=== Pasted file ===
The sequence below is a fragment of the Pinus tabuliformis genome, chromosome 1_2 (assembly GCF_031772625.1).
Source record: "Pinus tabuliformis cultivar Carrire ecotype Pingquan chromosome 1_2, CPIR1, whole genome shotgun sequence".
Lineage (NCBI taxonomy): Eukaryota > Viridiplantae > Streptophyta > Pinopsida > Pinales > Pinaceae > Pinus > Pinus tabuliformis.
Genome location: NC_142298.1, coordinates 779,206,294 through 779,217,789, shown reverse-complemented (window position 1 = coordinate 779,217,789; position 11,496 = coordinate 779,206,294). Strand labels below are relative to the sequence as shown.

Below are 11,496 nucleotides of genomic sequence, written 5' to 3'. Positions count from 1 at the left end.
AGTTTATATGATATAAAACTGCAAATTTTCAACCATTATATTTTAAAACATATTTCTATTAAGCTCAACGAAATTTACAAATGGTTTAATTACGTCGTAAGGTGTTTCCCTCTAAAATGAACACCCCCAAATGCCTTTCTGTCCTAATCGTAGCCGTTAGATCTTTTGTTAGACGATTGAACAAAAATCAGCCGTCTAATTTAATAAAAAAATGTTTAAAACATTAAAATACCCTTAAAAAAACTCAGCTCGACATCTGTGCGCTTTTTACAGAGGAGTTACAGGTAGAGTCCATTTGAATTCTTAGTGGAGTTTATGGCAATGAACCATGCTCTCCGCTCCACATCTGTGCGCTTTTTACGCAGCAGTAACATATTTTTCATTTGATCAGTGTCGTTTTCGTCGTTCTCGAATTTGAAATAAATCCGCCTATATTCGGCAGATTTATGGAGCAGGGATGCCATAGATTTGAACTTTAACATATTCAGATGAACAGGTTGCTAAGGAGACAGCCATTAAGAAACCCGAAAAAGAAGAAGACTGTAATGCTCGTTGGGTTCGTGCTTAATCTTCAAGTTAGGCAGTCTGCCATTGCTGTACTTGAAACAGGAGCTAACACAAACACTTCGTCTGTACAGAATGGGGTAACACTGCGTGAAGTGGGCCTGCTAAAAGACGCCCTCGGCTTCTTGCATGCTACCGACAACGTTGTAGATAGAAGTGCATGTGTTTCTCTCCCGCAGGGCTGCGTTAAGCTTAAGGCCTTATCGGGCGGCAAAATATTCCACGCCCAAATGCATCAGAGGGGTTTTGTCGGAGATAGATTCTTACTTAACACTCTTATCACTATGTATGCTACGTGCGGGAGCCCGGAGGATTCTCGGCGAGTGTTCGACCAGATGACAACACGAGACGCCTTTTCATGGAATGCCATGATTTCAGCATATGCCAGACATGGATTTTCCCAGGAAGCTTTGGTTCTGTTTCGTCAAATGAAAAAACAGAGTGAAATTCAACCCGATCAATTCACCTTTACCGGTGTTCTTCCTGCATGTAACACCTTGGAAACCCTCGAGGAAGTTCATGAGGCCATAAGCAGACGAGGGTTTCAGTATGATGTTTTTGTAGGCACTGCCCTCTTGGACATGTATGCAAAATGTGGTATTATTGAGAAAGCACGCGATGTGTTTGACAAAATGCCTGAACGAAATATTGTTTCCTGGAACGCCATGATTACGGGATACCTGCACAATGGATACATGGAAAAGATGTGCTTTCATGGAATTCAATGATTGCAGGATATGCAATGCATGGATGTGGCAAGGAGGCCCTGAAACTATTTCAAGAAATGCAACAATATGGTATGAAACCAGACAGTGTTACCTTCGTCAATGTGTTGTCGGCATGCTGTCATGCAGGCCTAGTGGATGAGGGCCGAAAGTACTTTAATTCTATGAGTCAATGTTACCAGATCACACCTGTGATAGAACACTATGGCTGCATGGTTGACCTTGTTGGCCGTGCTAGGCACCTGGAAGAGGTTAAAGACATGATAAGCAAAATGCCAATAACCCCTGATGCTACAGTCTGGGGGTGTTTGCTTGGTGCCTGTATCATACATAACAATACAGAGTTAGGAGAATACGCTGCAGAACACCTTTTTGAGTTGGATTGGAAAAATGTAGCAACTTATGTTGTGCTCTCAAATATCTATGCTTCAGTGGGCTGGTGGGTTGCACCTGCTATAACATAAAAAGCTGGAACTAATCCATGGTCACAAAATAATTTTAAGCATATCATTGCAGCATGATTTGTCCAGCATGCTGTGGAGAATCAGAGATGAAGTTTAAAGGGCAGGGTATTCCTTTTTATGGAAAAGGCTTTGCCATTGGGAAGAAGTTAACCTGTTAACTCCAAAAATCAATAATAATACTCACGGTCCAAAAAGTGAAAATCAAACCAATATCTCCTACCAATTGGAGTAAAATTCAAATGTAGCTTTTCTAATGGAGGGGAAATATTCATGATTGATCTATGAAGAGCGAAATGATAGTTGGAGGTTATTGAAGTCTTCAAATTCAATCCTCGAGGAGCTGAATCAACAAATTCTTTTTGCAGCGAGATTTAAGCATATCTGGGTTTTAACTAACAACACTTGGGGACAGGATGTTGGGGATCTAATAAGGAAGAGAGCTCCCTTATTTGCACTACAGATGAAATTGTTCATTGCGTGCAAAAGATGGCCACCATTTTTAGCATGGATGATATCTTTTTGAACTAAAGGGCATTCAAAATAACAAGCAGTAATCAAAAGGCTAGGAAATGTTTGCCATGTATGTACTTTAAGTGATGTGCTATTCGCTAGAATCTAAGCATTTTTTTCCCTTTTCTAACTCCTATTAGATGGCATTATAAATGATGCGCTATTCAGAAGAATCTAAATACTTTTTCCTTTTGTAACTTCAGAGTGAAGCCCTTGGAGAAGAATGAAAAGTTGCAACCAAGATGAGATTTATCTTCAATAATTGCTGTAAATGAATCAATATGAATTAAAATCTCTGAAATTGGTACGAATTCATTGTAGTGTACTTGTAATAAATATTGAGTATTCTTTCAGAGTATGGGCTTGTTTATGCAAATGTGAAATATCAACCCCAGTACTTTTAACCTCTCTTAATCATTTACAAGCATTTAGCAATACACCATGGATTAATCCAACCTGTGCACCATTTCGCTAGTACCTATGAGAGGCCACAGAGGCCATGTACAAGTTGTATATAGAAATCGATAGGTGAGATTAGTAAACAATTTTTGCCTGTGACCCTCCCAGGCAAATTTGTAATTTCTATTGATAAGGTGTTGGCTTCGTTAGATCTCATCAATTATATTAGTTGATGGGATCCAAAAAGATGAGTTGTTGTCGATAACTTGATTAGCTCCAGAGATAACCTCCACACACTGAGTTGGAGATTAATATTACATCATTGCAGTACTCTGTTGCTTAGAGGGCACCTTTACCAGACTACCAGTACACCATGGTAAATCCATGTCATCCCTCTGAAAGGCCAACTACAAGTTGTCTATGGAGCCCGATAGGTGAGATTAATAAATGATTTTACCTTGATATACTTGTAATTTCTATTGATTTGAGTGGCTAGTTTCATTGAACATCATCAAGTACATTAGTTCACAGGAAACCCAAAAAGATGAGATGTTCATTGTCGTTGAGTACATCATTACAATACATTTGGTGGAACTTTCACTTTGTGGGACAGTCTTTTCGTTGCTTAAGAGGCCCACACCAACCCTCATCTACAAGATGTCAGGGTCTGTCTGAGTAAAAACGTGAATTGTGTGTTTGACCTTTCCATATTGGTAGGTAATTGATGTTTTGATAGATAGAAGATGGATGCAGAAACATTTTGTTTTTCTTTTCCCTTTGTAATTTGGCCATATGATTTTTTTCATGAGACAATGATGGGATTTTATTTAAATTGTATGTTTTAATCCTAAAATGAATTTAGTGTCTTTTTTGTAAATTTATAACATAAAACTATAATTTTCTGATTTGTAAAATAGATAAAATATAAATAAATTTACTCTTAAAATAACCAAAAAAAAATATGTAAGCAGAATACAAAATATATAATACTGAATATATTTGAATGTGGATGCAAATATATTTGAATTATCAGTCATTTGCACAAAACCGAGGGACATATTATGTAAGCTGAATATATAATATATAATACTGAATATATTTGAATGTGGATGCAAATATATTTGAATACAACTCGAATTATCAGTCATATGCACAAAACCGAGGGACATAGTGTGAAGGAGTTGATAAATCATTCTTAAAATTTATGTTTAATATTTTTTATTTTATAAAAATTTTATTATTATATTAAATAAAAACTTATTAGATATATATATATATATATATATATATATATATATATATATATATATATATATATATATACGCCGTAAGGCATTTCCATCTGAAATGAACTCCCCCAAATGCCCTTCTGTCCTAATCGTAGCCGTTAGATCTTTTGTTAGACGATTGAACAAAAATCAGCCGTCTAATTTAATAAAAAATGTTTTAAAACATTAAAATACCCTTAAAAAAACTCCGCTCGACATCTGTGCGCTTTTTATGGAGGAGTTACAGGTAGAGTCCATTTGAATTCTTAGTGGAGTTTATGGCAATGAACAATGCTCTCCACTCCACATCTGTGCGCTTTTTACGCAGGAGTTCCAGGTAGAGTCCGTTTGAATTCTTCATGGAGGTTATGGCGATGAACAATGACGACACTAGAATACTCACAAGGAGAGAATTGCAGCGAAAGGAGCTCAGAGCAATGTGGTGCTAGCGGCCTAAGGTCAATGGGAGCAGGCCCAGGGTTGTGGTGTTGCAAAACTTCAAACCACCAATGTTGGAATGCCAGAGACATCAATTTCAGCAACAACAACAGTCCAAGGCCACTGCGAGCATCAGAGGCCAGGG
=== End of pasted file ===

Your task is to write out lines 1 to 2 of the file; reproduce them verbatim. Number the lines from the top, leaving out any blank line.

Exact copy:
The sequence below is a fragment of the Pinus tabuliformis genome, chromosome 1_2 (assembly GCF_031772625.1).
Source record: "Pinus tabuliformis cultivar Carrire ecotype Pingquan chromosome 1_2, CPIR1, whole genome shotgun sequence".